It is undeniable that technology has become ingrained into our workplaces, and perhaps even more so into our daily lives—particularly considering the events of the past few years. This is likely why it is so surprising when a large tech company bans a user for some activity on their platform.
With all that is happening today, this surprise has largely turned into outrage over whether or not these companies can really ban people over what they share on the platform. Let’s go over the situation to try and glean from it some answers.
Before we begin, we just want to establish that we are not offering any legal advice here, just a bit of perspective.
Contrary to popular belief, the concept of freedom of speech is far from a recent invention. For one of the first examples on record, we must turn to the Greek city of Athens, where the philosopher Socrates spoke the following at his trial in 339 BC: “If you offered to let me off this time on condition I am not any longer to speak my mind… I should say to you, Men of Athens, I shall obey the Gods rather than you.”
Many other thinkers over the centuries also supported the ideals of freedom—particularly, freedom of speech.
In the years since, countless more examples have popped up—the First Amendment to the United States’ Bill of Rights in 1791, the 1859 essay On Liberty by John Stuart Mill, and the unanimously voted upon Universal Declaration of Human Rights passed in 1948 that promoted freedom of expression to member nations—all these and more have expounded upon the right to speak one’s mind throughout history.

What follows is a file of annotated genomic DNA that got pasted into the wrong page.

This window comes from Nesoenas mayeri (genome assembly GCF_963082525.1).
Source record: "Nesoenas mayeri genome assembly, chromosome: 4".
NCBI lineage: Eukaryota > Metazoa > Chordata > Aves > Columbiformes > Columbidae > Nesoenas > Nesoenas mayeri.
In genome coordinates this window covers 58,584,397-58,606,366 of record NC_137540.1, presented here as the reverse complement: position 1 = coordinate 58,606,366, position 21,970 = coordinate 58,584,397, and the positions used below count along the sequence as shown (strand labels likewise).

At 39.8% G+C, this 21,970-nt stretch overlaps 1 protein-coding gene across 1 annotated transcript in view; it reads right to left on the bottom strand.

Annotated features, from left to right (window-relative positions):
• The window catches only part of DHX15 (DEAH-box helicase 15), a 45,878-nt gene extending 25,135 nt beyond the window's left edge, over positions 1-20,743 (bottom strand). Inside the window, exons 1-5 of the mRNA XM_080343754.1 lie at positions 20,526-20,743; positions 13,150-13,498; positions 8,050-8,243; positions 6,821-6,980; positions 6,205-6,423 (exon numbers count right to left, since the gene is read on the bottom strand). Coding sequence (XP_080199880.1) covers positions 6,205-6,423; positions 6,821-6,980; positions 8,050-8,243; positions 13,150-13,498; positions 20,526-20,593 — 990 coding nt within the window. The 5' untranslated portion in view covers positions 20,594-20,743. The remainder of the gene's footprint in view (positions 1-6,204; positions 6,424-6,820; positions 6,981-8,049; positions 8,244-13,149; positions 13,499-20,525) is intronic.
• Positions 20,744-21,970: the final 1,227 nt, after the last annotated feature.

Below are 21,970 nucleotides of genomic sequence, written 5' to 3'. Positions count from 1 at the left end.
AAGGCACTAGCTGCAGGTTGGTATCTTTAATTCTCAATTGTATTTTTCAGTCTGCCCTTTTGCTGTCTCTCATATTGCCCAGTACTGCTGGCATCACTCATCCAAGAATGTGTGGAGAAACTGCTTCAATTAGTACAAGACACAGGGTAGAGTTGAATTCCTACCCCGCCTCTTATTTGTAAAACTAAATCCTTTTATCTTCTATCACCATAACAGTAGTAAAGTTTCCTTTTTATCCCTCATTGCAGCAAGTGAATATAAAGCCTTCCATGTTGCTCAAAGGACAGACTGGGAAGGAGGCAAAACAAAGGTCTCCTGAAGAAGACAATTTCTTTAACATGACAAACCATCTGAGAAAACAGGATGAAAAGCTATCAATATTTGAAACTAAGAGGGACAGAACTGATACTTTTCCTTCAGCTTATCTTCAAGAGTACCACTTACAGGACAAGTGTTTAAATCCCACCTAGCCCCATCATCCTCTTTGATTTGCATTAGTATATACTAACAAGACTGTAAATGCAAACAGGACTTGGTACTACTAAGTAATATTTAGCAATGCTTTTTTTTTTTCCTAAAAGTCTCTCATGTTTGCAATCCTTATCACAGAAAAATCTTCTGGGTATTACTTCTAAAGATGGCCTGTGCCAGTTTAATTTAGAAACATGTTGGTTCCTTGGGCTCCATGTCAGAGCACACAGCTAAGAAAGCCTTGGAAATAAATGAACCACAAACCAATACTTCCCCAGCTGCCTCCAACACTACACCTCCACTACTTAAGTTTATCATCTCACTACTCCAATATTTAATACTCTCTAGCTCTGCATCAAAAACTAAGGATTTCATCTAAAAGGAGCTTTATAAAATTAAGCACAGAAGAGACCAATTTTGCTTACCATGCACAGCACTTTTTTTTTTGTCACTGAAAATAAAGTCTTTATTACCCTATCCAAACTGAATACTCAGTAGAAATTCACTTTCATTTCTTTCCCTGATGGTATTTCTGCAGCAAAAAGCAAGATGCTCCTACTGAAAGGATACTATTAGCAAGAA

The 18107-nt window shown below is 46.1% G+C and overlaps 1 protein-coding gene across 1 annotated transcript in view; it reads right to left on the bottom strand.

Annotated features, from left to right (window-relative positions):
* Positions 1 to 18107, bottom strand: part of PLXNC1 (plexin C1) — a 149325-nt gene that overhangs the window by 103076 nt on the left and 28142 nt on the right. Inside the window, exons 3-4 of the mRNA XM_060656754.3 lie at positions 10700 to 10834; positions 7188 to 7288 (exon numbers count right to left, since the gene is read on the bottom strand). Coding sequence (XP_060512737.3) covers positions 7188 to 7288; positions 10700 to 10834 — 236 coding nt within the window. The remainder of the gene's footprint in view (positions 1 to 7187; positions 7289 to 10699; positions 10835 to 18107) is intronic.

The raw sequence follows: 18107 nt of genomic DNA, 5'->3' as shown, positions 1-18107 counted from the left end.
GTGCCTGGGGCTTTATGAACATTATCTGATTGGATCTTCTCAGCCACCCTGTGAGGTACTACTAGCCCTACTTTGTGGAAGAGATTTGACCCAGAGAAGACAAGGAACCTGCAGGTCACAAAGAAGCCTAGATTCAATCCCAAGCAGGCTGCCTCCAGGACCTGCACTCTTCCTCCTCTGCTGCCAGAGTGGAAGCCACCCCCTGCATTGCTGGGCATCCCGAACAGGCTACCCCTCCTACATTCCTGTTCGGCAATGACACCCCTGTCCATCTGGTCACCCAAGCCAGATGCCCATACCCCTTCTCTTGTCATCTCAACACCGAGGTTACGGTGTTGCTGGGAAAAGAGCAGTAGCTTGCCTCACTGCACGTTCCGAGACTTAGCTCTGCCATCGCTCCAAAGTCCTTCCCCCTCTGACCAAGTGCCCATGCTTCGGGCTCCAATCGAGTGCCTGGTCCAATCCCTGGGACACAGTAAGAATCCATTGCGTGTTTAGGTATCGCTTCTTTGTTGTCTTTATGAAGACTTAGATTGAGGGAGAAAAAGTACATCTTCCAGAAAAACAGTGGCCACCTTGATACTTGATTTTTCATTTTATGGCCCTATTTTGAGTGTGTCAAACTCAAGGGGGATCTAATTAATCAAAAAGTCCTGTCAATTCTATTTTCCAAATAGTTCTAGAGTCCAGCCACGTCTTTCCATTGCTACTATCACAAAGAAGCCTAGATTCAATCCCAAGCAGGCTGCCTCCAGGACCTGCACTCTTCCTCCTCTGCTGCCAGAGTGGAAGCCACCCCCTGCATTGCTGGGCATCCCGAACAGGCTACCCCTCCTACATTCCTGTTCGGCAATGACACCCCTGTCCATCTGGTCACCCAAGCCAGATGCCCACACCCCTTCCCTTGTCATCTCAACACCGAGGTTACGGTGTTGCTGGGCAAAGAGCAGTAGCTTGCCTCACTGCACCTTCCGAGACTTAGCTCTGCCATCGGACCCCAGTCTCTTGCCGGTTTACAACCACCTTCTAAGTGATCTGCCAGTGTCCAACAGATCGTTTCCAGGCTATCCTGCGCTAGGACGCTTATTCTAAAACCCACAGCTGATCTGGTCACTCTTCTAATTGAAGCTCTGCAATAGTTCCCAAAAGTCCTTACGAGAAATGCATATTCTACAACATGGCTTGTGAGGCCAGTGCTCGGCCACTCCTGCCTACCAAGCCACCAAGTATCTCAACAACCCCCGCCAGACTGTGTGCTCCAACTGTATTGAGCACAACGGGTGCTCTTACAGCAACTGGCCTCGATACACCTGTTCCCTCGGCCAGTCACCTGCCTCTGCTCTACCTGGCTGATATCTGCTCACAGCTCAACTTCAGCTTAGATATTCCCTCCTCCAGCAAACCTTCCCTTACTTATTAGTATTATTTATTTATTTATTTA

However, it has not been nearly that long since we have been able to speak to the entire world, as Internet technology was not invented until the 1960s, and the network only got its name in 1995. As such, there has since been some confusion over what is and isn’t “allowed” on the Internet, as well as what can and cannot be said.
Today, the Internet permeates our daily lives, more than many of us might initially realize. Cloud services, many telecom connections, and a sizable portion of everything else we do ties back to the Internet in some way. We conduct business, communicate with friends and relatives, and essentially network ourselves using this greater shared network.
However, there has been some dissonance with many people, as posts they have shared have been removed from online platforms. Some people have even been blocked from some networks entirely because of the ideas and opinions they have shared.
Taking it one step further lately, there have been entire platforms taken down, due to the content that has been posted there.
Many users of these platforms have taken offense to this, with cries of censorship and the infringement upon their rights to have their free speech stifled. However, what these users don’t understand is that these networks and platforms are well within their rights to take such actions—even though this seems to run counter to the concept of free speech in general.
To understand this concept, it may help to turn our attention to the most famous example of government-ensured free speech: the First Amendment to the United States Constitution.
This amendment states that: “Congress shall make no law respecting an establishment of religion, or prohibiting the free exercise thereof, or abridging the freedom of speech, or of the press, or the right of the people peaceably to assemble, and to petition the Government for a redress of grievances.”
While many might read this as “nobody can tell me not to say something I want to say,” the reality is that the government can’t tell somebody what to say… whether that’s in conversation, in print, or online.